Australians Not Sold on Design of Their New $5 Banknote
Reactions online to the newly unveiled design have been mixed.
Earlier today, the Reserve Bank of Australia revealed the new designs for the country's $5 banknote. The colourful bills will go into circulation on September 1, but Australians are not waiting until then to share their opinions. According to Quartz, the reactions have been swift and biting, with several people taking to Twitter to say that the design looks like "clown puke" and that the designers dropped the ball.
The RBA press release explains that certain features from the current banknote (a portrait of the Queen, the size, etc.) were left in place for "ease of recognition and to minimise the disruption to businesses," while the new elements were the "culmination of a process of extensive consultation with subject-matter experts and the cash-handling industry, as well as qualitative research involving focus groups."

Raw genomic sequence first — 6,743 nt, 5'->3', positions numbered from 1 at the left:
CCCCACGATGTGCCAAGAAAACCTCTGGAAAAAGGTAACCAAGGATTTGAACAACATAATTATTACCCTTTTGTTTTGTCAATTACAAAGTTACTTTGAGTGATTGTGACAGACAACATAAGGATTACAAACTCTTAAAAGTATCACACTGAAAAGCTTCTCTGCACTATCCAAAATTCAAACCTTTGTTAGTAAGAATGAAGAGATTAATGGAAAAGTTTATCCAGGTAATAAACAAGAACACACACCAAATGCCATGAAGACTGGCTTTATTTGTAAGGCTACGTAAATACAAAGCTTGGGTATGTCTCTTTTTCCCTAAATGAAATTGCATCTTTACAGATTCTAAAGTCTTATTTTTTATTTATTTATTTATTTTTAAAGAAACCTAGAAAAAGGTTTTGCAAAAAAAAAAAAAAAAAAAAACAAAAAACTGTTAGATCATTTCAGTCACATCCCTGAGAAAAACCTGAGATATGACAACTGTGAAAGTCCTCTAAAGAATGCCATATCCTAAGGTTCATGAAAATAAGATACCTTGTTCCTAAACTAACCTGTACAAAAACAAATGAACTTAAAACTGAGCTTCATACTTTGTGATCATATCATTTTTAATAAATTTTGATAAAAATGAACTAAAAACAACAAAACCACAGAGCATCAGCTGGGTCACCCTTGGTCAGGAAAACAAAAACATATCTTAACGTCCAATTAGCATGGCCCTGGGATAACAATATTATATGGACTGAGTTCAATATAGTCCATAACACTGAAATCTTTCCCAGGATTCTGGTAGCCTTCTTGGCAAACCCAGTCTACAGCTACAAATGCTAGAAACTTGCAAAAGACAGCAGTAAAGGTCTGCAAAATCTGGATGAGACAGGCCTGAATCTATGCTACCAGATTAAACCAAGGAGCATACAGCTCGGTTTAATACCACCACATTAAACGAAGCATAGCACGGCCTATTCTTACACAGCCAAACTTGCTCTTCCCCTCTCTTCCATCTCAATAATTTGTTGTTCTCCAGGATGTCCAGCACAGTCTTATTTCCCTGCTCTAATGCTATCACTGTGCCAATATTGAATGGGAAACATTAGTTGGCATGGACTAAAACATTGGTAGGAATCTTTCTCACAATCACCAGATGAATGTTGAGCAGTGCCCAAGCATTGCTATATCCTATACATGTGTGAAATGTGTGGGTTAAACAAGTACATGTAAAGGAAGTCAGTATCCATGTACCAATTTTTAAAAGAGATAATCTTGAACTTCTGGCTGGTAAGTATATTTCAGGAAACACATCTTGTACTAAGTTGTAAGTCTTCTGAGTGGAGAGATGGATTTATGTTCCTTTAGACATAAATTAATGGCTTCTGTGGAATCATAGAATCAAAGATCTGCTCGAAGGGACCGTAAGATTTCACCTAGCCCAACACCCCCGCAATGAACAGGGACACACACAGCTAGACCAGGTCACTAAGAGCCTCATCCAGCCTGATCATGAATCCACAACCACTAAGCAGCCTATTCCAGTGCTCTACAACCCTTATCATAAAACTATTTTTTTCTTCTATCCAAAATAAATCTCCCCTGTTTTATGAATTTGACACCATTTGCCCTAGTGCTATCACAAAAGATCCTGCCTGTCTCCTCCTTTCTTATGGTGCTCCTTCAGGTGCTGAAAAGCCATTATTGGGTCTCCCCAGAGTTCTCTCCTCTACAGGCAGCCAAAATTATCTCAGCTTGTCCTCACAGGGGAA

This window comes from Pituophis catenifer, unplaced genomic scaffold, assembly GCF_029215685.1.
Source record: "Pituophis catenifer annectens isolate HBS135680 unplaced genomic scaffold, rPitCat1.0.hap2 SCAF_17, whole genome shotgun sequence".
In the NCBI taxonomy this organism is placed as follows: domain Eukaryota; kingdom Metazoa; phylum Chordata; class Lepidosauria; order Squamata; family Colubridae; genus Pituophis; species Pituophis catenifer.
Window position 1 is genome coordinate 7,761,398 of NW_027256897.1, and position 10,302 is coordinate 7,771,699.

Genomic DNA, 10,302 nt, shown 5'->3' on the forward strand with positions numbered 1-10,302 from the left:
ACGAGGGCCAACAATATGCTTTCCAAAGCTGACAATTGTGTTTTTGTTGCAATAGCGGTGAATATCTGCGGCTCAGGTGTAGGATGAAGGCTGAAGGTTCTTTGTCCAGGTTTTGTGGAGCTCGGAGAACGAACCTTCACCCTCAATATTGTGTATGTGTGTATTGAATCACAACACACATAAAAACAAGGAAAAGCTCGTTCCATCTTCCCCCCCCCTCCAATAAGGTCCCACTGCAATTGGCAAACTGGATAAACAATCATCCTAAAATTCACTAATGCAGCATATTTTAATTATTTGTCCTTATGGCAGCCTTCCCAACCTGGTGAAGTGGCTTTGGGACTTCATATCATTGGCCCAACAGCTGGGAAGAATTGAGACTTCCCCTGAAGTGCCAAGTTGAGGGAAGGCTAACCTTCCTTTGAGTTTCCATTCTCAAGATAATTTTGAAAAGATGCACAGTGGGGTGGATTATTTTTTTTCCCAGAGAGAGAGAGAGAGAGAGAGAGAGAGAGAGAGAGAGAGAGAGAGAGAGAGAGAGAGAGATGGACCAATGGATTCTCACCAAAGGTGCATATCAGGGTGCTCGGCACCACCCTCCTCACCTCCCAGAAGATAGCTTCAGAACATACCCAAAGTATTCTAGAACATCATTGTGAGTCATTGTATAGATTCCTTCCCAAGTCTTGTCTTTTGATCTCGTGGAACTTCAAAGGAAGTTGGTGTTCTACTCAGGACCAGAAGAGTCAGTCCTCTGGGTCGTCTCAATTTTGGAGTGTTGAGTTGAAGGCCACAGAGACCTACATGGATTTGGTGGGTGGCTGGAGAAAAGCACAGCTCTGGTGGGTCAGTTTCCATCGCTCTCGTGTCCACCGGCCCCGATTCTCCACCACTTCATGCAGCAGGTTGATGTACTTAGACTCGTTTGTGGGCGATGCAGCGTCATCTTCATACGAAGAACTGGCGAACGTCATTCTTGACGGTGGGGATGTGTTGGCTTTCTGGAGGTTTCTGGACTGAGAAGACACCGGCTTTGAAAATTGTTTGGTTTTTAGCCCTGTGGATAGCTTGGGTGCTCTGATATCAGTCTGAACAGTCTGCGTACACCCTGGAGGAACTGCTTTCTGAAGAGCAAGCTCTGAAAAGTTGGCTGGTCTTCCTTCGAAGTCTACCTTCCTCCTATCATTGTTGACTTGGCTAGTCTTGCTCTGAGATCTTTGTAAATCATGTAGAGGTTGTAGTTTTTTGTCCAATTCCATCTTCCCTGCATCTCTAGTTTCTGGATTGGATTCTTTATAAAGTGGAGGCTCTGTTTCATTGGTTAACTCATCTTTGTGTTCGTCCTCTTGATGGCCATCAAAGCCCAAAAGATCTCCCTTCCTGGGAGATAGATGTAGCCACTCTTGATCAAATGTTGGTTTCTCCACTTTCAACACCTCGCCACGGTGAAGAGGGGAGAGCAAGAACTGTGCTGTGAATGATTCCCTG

It would appear that those bashing the designs were not members of those focus groups, because something about the bills is really rubbing them the wrong way. The bright new cash features Prickly Moses wattles (a plant native to Australia), which one person has compared to "golden staph germs from a petrie dish," and a bird known as the Eastern Spinebill.
The Queen looks like she is contemplating how to get off that abomination of a bank note.
— Milleninal Adjacent (@RanTLaw) April 11, 2016
— Mark Duckett (@MarkRDuckett) April 12, 2016
@RBAInfo talk about ugly, how many meetings for this atrocity to be picked?
— The Angry Goddess (@Bishop64) April 11, 2016
@RBAInfo As a designer, I can see why no one likes them. subtle visuals either side of this stark contrast of hard lines and flats. ew.
— moofactory (@moofactory) April 12, 2016
There are a few people who seem to like the notes, but general feedback on social media has been negative. One part of the new bill that's been positively received, however, is a tactile feature designed to help vision-impaired people identify the notes.
Images via RBA